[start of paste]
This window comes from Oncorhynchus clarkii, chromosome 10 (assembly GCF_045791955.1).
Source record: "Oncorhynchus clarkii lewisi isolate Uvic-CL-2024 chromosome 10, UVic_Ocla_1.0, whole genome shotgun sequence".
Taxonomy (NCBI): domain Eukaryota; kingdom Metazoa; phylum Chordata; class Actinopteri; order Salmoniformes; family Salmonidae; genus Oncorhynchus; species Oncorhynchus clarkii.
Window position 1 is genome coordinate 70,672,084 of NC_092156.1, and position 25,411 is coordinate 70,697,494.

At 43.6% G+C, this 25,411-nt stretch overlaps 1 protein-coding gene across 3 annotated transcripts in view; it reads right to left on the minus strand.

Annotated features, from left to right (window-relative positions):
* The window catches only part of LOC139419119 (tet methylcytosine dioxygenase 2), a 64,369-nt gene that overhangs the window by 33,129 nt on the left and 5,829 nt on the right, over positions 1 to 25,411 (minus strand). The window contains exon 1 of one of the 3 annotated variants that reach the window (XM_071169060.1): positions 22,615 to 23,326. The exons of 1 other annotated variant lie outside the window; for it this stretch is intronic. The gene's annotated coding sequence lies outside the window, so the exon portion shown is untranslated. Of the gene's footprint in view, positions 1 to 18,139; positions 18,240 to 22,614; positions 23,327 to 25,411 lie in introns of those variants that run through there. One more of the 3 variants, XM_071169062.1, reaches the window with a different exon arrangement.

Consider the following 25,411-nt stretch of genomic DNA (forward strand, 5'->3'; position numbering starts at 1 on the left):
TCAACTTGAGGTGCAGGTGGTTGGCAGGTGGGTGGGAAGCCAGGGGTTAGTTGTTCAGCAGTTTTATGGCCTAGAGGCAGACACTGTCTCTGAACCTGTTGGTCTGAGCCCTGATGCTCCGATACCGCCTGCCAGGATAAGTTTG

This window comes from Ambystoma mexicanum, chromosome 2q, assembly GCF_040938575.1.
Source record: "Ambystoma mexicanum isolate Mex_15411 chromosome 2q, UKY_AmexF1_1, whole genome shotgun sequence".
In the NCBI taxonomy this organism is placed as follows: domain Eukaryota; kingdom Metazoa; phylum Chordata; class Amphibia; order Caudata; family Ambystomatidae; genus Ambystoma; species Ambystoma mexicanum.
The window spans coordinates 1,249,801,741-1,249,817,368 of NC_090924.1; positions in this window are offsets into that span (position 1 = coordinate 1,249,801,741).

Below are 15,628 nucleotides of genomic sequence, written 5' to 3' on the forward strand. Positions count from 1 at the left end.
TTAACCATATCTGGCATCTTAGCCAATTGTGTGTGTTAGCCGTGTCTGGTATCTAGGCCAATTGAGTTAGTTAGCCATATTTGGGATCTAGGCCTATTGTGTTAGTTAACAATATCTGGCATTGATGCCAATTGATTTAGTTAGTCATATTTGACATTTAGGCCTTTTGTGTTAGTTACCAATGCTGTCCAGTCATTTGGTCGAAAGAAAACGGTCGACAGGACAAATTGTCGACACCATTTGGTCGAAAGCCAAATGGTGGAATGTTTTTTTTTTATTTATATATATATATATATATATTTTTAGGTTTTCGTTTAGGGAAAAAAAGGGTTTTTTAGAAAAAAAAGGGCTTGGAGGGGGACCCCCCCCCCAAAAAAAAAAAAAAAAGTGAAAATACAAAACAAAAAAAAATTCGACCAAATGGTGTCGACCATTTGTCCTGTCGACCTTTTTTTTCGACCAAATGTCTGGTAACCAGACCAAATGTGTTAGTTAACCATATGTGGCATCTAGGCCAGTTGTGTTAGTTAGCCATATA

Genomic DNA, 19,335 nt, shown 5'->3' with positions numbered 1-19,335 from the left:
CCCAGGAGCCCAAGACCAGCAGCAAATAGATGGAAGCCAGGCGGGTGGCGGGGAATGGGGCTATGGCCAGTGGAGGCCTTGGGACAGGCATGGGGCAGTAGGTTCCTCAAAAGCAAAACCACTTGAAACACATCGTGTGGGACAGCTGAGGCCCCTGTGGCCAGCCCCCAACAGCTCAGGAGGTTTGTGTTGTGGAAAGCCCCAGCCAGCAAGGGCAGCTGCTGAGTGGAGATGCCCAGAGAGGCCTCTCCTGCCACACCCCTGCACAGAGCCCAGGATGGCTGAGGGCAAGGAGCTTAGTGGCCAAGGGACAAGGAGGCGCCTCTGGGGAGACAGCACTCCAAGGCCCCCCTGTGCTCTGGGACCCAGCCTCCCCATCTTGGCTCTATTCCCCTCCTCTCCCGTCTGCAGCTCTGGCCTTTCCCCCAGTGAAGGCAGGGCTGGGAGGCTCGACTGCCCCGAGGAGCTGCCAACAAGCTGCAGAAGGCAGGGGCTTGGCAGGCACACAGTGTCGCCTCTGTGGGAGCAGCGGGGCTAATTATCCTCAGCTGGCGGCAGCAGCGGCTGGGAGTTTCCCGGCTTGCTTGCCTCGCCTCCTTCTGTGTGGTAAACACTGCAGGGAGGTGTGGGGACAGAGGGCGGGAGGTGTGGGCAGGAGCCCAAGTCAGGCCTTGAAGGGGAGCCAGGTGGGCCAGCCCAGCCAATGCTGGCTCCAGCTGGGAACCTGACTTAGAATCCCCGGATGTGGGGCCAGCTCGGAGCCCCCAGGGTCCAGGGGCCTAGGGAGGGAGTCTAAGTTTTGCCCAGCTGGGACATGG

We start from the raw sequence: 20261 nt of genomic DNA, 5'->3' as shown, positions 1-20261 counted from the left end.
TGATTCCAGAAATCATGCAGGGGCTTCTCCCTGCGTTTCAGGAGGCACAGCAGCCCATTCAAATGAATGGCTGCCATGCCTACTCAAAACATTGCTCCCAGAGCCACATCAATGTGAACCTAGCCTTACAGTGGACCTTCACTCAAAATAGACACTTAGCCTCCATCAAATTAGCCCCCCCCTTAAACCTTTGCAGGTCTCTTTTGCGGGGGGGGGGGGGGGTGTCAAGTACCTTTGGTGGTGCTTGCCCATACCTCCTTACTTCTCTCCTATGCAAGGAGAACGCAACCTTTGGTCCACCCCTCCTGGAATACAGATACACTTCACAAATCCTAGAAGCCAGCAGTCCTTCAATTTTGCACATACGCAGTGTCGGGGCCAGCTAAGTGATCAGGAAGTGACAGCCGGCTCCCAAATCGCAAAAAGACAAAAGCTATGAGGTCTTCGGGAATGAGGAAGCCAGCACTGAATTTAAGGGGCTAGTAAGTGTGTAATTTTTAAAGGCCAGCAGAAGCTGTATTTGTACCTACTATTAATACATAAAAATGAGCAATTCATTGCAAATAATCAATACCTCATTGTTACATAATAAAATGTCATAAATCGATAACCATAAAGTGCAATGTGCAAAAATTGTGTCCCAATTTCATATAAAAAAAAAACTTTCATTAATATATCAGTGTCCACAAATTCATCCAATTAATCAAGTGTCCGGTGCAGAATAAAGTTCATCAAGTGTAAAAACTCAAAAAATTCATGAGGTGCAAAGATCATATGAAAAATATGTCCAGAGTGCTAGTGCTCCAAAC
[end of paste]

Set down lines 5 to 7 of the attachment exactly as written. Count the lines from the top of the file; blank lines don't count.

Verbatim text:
At 43.6% G+C, this 25,411-nt stretch overlaps 1 protein-coding gene across 3 annotated transcripts in view; it reads right to left on the minus strand.

Annotated features, from left to right (window-relative positions):
* The window catches only part of LOC139419119 (tet methylcytosine dioxygenase 2), a 64,369-nt gene that overhangs the window by 33,129 nt on the left and 5,829 nt on the right, over positions 1 to 25,411 (minus strand). The window contains exon 1 of one of the 3 annotated variants that reach the window (XM_071169060.1): positions 22,615 to 23,326. The exons of 1 other annotated variant lie outside the window; for it this stretch is intronic. The gene's annotated coding sequence lies outside the window, so the exon portion shown is untranslated. Of the gene's footprint in view, positions 1 to 18,139; positions 18,240 to 22,614; positions 23,327 to 25,411 lie in introns of those variants that run through there. One more of the 3 variants, XM_071169062.1, reaches the window with a different exon arrangement.